Reports are streaming in of Dell customers being targeted by scammers pretending to be Dell support staff, leading many in the industry to wonder if the computer manufacturer has been hacked and their customer database stolen. The con artists are phoning Dell users and gulling the victims with convincing information about equipment and service records that should only be known to Dell. After the fake support techs gain access to their target’s computer, the usual scare scam follows, intimidating users into paying for virus removal, performance tuning, etc. This may have been going on as far back as May of last year, but with reports flooding Dell’s actual service desk, they are finally admitting it’s a problem without confirming whether any data has been stolen.
What this means for you:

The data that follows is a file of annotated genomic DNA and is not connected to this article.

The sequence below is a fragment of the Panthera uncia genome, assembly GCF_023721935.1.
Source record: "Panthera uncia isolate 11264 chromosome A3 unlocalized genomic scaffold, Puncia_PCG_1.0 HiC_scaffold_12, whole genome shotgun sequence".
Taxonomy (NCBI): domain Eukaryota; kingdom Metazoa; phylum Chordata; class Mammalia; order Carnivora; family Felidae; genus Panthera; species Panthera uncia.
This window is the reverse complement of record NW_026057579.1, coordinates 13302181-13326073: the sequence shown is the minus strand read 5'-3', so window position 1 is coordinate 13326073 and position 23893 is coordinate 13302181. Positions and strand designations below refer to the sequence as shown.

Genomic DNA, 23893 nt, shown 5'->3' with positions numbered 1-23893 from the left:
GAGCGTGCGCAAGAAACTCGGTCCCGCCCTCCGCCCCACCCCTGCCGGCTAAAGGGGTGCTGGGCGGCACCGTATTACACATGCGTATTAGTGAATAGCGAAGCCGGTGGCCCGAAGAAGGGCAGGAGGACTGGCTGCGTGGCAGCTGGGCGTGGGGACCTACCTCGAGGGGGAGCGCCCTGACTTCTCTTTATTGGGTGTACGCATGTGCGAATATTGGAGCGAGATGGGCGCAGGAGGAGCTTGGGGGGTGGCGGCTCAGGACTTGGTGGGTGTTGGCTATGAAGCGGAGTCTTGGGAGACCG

Unless you’ve hired a company like C2 to monitor your equipment and network, it’s extremely rare that a company like Dell or Microsoft will call someone directly to fix a problem, especially if you didn’t initiate the interaction from the onset. While manufacturers like Dell do actually ship some of their models with software that can perform monitoring and remote access, they aren’t actually in the business of monitoring the millions of computers they sell. The same is true of Microsoft – they have support desks, but proactively contacting customers about problems on individual machines is just not something either company will do. Anytime you receive a call like this from someone you don’t know, your best course of action is to disengage immediately and contact a trusted technology professional. If you are feeling cheeky, you can try to get a callback number (they may actually give you one) and get someone like C2 to vette the caller. Ninety-nine times out of 100, it’s going to be a scam. Don’t waste your time on these con artists, and always get a second opinion before acting on an unsolicited technical support call.
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